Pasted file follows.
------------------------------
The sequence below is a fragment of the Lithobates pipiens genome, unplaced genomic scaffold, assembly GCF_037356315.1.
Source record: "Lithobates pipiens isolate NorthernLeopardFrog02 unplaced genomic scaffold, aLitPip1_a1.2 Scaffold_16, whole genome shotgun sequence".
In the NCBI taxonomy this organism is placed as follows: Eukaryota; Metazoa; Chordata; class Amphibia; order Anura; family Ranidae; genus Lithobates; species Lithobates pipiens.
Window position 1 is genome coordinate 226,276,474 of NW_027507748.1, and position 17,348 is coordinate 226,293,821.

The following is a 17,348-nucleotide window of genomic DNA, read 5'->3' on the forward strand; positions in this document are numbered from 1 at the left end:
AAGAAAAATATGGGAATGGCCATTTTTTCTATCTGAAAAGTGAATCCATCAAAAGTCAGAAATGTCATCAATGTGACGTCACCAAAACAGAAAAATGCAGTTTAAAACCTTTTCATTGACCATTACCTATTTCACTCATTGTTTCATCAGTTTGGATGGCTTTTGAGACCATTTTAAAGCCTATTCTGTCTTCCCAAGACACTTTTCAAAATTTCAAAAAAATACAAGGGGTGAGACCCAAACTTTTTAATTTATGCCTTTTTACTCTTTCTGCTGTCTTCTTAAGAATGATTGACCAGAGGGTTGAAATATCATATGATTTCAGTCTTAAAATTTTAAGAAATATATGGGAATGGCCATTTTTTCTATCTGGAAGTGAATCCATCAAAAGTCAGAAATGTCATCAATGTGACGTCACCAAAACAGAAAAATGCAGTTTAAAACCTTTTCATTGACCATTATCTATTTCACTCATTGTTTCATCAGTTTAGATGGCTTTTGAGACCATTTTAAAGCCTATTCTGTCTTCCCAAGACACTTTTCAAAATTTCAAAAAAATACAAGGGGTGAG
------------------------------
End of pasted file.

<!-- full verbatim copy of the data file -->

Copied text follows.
The sequence below is a fragment of the Lithobates pipiens genome, unplaced genomic scaffold, assembly GCF_037356315.1.
Source record: "Lithobates pipiens isolate NorthernLeopardFrog02 unplaced genomic scaffold, aLitPip1_a1.2 Scaffold_16, whole genome shotgun sequence".
In the NCBI taxonomy this organism is placed as follows: Eukaryota; Metazoa; Chordata; class Amphibia; order Anura; family Ranidae; genus Lithobates; species Lithobates pipiens.
Window position 1 is genome coordinate 226,276,474 of NW_027507748.1, and position 17,348 is coordinate 226,293,821.

The following is a 17,348-nucleotide window of genomic DNA, read 5'->3' on the forward strand; positions in this document are numbered from 1 at the left end:
AAGAAAAATATGGGAATGGCCATTTTTTCTATCTGAAAAGTGAATCCATCAAAAGTCAGAAATGTCATCAATGTGACGTCACCAAAACAGAAAAATGCAGTTTAAAACCTTTTCATTGACCATTACCTATTTCACTCATTGTTTCATCAGTTTGGATGGCTTTTGAGACCATTTTAAAGCCTATTCTGTCTTCCCAAGACACTTTTCAAAATTTCAAAAAAATACAAGGGGTGAGACCCAAACTTTTTAATTTATGCCTTTTTACTCTTTCTGCTGTCTTCTTAAGAATGATTGACCAGAGGGTTGAAATATCATATGATTTCAGTCTTAAAATTTTAAGAAATATATGGGAATGGCCATTTTTTCTATCTGGAAGTGAATCCATCAAAAGTCAGAAATGTCATCAATGTGACGTCACCAAAACAGAAAAATGCAGTTTAAAACCTTTTCATTGACCATTATCTATTTCACTCATTGTTTCATCAGTTTAGATGGCTTTTGAGACCATTTTAAAGCCTATTCTGTCTTCCCAAGACACTTTTCAAAATTTCAAAAAAATACAAGGGGTGAG